The first of a new series, ‘Egyptian Chronicles’, The Spitting Cobra tells how Isis and her lame brother Hopi are taken in by relations after their parents are killed by crocodiles. Isis dances with her cousin, Mut, whom she does not get along with but brother and sister live in fear of being cast out to beg again. The cousins are due to dance at the village of Set Maat, the site of the tombs of the Pharaohs, but arrive when it has been discovered that a thief is at work. Hopi originally was learning to be a scribe but after the accident he earns his keep by ridding houses of snakes and scorpions, of which Mut has a pathological fear. When exploring the area around Set Maat he meets a young man who wishes to find the cobra goddess, Meretseger. Hopi warns the young man not to face a spitting cobra when he does find one, but Seti ignores this advice and is blinded by a cobra. Hopi’s quick action saves his sight and leads to a new life, but not before both children are involved in discovering who robbed the tomb.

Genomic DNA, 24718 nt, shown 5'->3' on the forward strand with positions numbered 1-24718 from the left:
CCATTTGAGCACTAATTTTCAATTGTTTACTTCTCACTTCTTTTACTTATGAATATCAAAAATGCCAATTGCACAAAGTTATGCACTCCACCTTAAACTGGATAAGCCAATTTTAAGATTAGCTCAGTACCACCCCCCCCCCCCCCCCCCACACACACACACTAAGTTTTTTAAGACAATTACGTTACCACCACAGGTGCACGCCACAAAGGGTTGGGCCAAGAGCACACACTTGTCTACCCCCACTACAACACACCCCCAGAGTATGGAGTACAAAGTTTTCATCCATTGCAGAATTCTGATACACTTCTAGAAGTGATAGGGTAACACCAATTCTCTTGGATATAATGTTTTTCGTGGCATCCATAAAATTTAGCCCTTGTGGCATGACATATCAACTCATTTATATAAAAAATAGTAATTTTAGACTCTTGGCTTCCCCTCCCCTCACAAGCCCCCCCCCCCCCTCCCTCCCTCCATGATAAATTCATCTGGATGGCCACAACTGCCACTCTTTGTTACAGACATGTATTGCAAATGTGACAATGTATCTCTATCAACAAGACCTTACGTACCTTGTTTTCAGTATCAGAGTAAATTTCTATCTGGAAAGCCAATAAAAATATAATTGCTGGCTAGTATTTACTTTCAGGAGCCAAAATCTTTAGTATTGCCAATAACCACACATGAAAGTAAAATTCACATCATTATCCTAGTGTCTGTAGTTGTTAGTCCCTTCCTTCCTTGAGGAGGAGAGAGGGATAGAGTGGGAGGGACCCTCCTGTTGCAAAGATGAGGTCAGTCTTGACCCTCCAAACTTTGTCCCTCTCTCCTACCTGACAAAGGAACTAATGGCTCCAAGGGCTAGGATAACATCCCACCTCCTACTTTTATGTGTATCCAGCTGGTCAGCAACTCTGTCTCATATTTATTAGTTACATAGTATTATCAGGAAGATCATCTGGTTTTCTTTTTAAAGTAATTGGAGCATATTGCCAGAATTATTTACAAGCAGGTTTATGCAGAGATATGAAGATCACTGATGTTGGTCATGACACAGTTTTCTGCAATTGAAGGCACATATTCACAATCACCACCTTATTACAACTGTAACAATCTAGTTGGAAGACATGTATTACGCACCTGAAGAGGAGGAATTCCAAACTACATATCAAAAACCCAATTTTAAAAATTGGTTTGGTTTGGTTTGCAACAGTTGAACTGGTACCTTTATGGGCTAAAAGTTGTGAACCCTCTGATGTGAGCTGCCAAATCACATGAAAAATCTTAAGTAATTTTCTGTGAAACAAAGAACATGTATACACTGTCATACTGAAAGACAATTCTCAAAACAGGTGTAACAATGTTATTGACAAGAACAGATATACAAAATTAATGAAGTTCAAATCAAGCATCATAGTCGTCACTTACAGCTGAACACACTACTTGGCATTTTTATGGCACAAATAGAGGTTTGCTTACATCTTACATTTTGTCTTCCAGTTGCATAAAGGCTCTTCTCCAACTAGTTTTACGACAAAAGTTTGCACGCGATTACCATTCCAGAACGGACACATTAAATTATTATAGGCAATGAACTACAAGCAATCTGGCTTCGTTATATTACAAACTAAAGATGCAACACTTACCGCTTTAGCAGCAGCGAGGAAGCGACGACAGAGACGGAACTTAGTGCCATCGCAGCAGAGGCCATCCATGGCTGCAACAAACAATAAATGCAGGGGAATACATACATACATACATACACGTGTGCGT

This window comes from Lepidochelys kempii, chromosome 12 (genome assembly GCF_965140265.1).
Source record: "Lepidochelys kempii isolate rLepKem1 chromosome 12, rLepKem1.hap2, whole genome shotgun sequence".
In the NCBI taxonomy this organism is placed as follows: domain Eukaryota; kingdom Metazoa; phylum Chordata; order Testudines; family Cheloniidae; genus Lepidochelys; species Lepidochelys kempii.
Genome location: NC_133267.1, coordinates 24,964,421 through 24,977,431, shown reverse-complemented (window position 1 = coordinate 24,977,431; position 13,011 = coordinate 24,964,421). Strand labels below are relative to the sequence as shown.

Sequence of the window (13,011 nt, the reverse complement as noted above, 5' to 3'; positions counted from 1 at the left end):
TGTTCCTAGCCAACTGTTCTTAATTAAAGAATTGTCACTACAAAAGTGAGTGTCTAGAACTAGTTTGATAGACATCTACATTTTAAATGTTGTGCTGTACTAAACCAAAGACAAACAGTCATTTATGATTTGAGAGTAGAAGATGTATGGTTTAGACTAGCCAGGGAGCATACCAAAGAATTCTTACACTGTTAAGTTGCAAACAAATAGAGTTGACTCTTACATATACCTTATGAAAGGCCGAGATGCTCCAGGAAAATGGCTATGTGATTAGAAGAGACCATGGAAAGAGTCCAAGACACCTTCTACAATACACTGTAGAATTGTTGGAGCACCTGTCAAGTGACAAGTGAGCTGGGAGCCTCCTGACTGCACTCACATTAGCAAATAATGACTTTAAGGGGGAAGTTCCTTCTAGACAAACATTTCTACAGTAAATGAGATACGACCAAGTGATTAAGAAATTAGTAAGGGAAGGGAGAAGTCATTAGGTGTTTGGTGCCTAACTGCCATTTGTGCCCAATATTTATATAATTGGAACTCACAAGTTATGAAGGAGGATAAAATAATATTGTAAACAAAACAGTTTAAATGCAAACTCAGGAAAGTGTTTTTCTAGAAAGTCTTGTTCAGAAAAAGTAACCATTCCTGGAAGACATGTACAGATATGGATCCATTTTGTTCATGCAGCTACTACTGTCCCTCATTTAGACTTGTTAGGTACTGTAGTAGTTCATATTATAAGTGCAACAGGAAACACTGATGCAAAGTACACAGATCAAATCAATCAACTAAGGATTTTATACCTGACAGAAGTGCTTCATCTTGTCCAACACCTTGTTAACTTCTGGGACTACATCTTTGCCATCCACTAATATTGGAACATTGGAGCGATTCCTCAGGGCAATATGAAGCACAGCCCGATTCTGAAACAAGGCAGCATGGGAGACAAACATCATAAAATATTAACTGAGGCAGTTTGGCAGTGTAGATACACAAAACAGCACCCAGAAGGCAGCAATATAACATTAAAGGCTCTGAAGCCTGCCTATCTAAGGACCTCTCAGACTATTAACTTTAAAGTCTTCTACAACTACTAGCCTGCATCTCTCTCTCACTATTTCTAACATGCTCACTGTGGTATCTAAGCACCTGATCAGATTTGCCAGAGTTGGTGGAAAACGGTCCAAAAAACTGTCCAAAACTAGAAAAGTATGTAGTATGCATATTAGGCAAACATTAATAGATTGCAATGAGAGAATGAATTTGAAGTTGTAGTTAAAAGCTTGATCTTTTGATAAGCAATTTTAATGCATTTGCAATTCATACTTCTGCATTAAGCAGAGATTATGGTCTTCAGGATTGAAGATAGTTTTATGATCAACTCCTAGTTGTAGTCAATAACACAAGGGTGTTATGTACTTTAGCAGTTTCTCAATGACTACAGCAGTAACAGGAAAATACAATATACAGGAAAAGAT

Simply but effectively written, this story weaves the beliefs and customs of the ancient Egyptians into an exciting and credible story. The dramatic cover of the spitting cobra and the head and foot drawings repeated on each page, together with the small illustrations at the beginning of each chapter, help to carry through the Egyptian theme and show great care has gone into the production of the book.